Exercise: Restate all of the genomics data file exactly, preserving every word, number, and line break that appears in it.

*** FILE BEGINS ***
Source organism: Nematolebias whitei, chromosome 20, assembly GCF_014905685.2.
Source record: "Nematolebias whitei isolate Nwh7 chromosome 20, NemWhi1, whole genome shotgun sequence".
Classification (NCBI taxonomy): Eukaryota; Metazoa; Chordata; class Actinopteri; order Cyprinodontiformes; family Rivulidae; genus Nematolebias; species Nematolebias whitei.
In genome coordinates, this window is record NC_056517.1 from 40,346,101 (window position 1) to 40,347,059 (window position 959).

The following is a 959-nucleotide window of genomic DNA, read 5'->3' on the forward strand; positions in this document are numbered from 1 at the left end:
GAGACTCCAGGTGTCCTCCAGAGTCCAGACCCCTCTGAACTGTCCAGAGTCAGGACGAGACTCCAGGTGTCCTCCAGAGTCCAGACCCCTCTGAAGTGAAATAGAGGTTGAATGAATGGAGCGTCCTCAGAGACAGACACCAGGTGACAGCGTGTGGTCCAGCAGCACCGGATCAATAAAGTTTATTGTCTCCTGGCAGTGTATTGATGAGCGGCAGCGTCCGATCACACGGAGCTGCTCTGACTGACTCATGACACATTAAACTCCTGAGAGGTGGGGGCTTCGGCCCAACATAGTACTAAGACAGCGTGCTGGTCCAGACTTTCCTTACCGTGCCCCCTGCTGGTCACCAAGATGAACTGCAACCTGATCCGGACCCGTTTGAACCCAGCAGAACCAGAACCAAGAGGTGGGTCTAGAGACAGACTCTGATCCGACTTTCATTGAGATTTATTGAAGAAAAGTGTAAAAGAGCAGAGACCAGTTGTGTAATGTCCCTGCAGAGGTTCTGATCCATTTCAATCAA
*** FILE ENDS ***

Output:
Source organism: Nematolebias whitei, chromosome 20, assembly GCF_014905685.2.
Source record: "Nematolebias whitei isolate Nwh7 chromosome 20, NemWhi1, whole genome shotgun sequence".
Classification (NCBI taxonomy): Eukaryota; Metazoa; Chordata; class Actinopteri; order Cyprinodontiformes; family Rivulidae; genus Nematolebias; species Nematolebias whitei.
In genome coordinates, this window is record NC_056517.1 from 40,346,101 (window position 1) to 40,347,059 (window position 959).

The following is a 959-nucleotide window of genomic DNA, read 5'->3' on the forward strand; positions in this document are numbered from 1 at the left end:
GAGACTCCAGGTGTCCTCCAGAGTCCAGACCCCTCTGAACTGTCCAGAGTCAGGACGAGACTCCAGGTGTCCTCCAGAGTCCAGACCCCTCTGAAGTGAAATAGAGGTTGAATGAATGGAGCGTCCTCAGAGACAGACACCAGGTGACAGCGTGTGGTCCAGCAGCACCGGATCAATAAAGTTTATTGTCTCCTGGCAGTGTATTGATGAGCGGCAGCGTCCGATCACACGGAGCTGCTCTGACTGACTCATGACACATTAAACTCCTGAGAGGTGGGGGCTTCGGCCCAACATAGTACTAAGACAGCGTGCTGGTCCAGACTTTCCTTACCGTGCCCCCTGCTGGTCACCAAGATGAACTGCAACCTGATCCGGACCCGTTTGAACCCAGCAGAACCAGAACCAAGAGGTGGGTCTAGAGACAGACTCTGATCCGACTTTCATTGAGATTTATTGAAGAAAAGTGTAAAAGAGCAGAGACCAGTTGTGTAATGTCCCTGCAGAGGTTCTGATCCATTTCAATCAA